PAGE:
Monday, April 6, 2009

When Celebrity Trumps Justice

Widow of Slain Policeman Fights On

April 6th, 2009 in American History by Paul Davis

In February Philadelphia buried a 25-year-old police officer killed in the line of duty. Officer John Pawlowski’s accused killer was apprehended and is now on trial.

Another 25-year-old Philadelphia officer was murdered in 1981, and many continue to seek justice for Daniel Faulkner.

The widow of Danny Faulkner has written a book called Murdered by Mumia: A Life Sentence of Loss, Pain and Injustice (Lyons Press). In her book, which is co-authored by Philadelphia Inquirer columnist and talk radio host Michael A. Smerconish, Maureen Faulkner recounts her long fight to counter what she regards as a worldwide, celebrity-driven campaign to overturn the conviction and death sentence of the man who murdered her husband, Mumia Abu Jamal.

On December 9, 1981 Faulkner was shot and killed after stopping Jamal’s brother. Jamal, a former radio reporter, was driving a cab when he saw his brother and Faulkner. According to witnesses, Jamal and Faulkner traded shots. Jamal survived with a chest wound and was arrested with his revolver lying at his feet.

Jamal was tried and convicted of murder and sentenced to death in 1983. Support for Jamal, a former Black Panther and supporter of the radical group MOVE, has risen steadily among death-penalty opponents, celebrities and leftist groups as his legal appeals slide slowly through the justice system.

Jamal wrote a book called Live From Death Row, and he has become the world’s most famous Death Row inmate. His photo on posters lags only slightly behind Che Guevara in popularity.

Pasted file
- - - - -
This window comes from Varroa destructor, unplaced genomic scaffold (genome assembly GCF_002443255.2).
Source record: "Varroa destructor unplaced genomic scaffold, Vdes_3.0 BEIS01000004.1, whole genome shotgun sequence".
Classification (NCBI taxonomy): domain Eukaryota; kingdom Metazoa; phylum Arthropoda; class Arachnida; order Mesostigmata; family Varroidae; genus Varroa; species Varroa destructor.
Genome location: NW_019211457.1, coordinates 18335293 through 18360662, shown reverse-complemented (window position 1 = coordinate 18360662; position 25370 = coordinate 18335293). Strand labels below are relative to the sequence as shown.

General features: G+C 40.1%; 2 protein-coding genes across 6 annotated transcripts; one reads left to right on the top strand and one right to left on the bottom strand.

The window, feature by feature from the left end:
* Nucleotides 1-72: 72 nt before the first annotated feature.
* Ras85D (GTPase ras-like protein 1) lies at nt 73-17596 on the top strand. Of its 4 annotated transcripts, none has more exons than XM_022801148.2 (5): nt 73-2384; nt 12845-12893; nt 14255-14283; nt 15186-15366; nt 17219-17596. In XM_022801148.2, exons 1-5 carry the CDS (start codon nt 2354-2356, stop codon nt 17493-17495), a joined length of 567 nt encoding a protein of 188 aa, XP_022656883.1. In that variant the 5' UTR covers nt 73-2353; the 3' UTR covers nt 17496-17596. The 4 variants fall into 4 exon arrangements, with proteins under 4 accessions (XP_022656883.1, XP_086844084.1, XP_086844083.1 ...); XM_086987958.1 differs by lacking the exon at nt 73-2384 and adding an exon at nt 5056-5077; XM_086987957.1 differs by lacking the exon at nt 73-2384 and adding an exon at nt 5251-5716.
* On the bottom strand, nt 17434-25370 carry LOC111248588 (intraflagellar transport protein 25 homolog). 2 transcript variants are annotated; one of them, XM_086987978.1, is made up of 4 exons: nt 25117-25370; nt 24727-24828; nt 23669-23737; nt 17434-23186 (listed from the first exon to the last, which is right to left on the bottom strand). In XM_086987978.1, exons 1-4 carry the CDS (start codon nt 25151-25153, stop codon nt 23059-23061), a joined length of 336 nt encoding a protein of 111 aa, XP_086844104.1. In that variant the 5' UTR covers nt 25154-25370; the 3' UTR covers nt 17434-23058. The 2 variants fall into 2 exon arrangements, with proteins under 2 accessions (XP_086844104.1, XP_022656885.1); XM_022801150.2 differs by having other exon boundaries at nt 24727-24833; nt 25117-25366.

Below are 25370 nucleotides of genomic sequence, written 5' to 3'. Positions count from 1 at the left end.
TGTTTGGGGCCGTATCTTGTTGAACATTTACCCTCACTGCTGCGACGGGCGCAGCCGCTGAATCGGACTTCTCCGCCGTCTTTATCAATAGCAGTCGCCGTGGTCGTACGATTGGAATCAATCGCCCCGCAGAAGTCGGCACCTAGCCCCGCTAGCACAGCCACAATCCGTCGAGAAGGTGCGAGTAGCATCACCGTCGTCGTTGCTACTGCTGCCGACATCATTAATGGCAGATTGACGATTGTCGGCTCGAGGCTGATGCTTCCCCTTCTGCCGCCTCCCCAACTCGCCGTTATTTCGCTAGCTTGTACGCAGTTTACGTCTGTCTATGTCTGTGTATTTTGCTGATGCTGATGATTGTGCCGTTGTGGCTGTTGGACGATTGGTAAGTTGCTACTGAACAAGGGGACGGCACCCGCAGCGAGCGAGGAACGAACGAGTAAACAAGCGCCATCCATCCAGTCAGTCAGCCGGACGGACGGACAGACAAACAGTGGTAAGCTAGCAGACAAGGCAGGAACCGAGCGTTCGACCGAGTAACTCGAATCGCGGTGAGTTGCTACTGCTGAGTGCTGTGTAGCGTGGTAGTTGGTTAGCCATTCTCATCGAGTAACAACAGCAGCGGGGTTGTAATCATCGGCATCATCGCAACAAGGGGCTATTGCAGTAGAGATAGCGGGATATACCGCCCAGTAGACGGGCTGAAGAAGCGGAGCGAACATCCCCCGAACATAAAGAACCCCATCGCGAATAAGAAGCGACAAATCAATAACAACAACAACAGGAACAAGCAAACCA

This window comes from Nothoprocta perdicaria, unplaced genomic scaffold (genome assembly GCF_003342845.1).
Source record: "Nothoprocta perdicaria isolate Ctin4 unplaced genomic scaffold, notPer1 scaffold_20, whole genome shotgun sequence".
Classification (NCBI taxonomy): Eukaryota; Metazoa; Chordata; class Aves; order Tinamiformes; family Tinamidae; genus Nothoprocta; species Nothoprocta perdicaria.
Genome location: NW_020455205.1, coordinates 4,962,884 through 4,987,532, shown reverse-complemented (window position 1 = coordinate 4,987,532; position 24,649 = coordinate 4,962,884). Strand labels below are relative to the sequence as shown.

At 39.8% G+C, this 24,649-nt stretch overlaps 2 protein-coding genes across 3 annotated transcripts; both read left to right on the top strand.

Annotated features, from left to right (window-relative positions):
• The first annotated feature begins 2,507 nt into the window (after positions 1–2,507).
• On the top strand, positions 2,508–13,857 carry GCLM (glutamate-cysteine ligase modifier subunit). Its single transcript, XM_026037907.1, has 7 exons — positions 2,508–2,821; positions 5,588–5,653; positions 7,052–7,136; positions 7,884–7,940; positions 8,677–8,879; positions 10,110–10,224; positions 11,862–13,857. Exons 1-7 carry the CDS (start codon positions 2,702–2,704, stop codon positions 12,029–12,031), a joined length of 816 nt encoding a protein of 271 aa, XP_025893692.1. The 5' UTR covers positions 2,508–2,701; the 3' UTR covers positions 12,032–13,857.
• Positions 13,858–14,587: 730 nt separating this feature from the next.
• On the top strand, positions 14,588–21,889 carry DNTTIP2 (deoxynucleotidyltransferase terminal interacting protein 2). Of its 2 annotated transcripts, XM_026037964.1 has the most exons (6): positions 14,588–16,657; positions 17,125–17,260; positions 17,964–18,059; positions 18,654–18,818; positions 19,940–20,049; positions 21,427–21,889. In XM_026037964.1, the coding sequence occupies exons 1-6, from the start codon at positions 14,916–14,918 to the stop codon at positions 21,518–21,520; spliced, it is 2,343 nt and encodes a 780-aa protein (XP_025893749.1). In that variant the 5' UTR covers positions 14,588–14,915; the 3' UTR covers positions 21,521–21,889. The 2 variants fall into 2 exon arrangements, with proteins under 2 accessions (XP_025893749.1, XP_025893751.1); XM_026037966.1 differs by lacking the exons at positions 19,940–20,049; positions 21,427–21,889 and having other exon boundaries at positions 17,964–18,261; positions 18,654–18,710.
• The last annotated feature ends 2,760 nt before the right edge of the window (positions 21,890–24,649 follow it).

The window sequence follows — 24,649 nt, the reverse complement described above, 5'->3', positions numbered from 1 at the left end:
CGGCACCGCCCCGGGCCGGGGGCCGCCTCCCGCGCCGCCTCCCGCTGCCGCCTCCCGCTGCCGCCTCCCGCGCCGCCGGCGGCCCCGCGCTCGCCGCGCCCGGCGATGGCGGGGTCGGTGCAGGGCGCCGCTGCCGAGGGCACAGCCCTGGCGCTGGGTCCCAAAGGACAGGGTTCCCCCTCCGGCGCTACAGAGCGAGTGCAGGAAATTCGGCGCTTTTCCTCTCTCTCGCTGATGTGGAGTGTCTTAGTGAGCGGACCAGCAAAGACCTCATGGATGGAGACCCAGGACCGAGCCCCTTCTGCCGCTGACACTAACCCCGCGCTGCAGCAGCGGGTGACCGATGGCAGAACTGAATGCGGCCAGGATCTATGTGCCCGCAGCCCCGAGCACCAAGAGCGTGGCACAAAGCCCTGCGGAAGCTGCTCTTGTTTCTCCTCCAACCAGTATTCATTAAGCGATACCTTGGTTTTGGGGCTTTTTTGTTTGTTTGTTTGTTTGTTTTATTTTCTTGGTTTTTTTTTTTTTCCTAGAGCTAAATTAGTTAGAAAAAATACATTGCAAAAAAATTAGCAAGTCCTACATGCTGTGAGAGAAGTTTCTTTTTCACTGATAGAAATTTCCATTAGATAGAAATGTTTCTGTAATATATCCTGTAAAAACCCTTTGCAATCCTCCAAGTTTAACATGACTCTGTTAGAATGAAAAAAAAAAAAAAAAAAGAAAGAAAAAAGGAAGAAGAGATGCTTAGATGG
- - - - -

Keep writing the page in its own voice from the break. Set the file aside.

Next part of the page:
From her side, Faulkner offers a story of her typical upbringing as an Irish Catholic girl from a blue collar neighborhood, her happy and short marriage to Danny, and her pain and suffering as the Jamal case lingers on.

“A cop is murdered by a man he never knew while patrolling the streets in the ordinary course of his duties. Period. End of story. An unfortunate yet simple tale,” Maureen Faulkner writes in her book.

“Or so it should have been. Instead, this ostensibly uncomplicated scenario has been subjected to more manipulation than any other murder in the United States. Without foundation, it has been transformed into a sensational saga of persecution and injustice that has attracted support from, among others, a large group of Hollywood sympathizers, the City of Paris, and even John Street, now Mayor of Philadelphia.”

Both Jamal and his brother have never given a full account of the night of the murder; Jamal has never denied killing Faulkner; and Jamal was disruptive and abusive during his trial. Yet many still proclaim his innocence and offer uncritical support.

Maureen Faulkner has remained faithful to her husband’s memory, and to justice. She has shown bravery equal to that of the police officers who patrol the mean streets of America’s cities.

She believes, as I do, that cop killers should receive a swift sentence of death for their crime. Maureen Faulkner believes that police officers need and deserve that protection.

Paul Davis also writes an American crime blog for Great History. Visit his Web site. He can be reached at

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